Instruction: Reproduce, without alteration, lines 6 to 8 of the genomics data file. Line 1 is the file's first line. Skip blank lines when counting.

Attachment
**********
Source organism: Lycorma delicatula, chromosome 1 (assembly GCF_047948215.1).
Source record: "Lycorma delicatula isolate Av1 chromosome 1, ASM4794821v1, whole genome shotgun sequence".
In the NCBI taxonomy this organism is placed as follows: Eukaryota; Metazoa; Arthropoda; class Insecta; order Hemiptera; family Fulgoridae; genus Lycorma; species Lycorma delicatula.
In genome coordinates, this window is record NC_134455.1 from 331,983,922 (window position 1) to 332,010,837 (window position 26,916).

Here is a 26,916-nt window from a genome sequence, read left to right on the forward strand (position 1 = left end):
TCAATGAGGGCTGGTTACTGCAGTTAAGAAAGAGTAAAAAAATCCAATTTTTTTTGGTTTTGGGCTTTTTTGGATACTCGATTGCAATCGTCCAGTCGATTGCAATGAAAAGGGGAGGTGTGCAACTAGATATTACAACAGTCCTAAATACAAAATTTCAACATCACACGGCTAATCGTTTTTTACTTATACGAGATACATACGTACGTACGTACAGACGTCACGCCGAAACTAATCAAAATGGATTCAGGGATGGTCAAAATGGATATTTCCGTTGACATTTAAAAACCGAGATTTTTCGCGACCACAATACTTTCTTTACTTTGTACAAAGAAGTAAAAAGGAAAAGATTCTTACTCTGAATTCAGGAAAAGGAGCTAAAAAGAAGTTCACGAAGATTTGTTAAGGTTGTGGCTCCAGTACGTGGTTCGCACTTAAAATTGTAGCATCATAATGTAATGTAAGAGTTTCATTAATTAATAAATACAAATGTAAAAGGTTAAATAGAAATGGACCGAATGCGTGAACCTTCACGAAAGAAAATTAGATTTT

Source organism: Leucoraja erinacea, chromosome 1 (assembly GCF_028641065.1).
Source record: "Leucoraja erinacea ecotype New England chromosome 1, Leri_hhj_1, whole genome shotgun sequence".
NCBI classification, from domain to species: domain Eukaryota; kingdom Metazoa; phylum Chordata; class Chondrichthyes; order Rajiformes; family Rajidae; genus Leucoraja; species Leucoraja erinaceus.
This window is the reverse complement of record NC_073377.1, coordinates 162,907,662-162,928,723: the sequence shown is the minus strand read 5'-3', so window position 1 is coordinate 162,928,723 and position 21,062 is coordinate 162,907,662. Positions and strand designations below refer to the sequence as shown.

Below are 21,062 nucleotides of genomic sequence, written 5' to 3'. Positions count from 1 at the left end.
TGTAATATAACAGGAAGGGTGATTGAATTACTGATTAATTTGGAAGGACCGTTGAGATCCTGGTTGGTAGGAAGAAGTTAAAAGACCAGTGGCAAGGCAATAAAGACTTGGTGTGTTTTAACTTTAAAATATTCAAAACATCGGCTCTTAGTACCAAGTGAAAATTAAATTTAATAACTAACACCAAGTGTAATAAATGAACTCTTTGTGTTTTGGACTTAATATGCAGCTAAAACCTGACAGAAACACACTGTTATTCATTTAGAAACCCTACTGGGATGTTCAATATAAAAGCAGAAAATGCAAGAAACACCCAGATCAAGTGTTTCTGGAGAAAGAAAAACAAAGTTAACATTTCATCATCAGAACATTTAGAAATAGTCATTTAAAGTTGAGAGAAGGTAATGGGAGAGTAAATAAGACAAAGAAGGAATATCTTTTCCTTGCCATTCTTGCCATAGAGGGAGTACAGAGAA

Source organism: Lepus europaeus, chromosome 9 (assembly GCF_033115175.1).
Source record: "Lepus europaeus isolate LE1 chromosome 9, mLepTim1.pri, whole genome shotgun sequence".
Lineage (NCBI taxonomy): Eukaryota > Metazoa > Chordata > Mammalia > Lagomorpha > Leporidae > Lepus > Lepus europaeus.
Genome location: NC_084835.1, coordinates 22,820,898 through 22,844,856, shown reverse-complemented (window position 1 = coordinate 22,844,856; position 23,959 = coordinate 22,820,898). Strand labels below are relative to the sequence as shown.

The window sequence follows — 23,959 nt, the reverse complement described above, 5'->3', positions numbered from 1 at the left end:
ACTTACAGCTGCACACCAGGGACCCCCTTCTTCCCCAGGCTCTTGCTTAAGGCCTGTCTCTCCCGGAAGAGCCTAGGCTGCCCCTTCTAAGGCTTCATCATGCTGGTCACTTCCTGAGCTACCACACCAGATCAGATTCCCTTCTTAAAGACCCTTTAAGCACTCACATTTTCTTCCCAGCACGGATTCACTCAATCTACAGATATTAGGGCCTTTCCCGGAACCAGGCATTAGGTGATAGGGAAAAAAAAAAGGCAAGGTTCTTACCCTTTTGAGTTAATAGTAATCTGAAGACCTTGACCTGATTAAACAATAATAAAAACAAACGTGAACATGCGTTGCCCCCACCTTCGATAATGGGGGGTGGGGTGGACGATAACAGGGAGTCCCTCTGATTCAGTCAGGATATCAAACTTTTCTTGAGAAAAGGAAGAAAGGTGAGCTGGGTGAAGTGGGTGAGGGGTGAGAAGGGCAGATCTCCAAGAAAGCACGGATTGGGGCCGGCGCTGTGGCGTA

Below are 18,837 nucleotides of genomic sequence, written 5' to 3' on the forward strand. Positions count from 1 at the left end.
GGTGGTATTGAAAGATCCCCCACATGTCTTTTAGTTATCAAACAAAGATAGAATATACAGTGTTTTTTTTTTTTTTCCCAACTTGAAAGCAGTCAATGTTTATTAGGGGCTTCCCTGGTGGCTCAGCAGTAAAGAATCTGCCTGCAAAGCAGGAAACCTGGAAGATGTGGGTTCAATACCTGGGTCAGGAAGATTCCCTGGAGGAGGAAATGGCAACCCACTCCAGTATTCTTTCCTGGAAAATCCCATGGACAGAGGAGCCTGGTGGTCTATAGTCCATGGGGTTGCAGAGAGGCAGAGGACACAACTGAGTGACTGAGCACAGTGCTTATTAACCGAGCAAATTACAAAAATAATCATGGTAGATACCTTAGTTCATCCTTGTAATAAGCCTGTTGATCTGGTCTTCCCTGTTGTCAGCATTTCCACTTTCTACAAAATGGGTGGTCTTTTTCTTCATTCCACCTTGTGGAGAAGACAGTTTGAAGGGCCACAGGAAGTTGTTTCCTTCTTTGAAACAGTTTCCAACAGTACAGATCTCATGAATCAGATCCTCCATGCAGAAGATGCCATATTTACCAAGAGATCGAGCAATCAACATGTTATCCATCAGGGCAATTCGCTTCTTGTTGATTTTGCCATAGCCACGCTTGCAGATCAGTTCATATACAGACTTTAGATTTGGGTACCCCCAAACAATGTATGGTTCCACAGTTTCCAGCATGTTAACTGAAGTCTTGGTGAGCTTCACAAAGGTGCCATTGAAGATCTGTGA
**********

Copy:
TCAATGAGGGCTGGTTACTGCAGTTAAGAAAGAGTAAAAAAATCCAATTTTTTTTGGTTTTGGGCTTTTTTGGATACTCGATTGCAATCGTCCAGTCGATTGCAATGAAAAGGGGAGGTGTGCAACTAGATATTACAACAGTCCTAAATACAAAATTTCAACATCACACGGCTAATCGTTTTTTACTTATACGAGATACATACGTACGTACGTACAGACGTCACGCCGAAACTAATCAAAATGGATTCAGGGATGGTCAAAATGGATATTTCCGTTGACATTTAAAAACCGAGATTTTTCGCGACCACAATACTTTCTTTACTTTGTACAAAGAAGTAAAAAGGAAAAGATTCTTACTCTGAATTCAGGAAAAGGAGCTAAAAAGAAGTTCACGAAGATTTGTTAAGGTTGTGGCTCCAGTACGTGGTTCGCACTTAAAATTGTAGCATCATAATGTAATGTAAGAGTTTCATTAATTAATAAATACAAATGTAAAAGGTTAAATAGAAATGGACCGAATGCGTGAACCTTCACGAAAGAAAATTAGATTTT

Source organism: Leucoraja erinacea, chromosome 1 (assembly GCF_028641065.1).
Source record: "Leucoraja erinacea ecotype New England chromosome 1, Leri_hhj_1, whole genome shotgun sequence".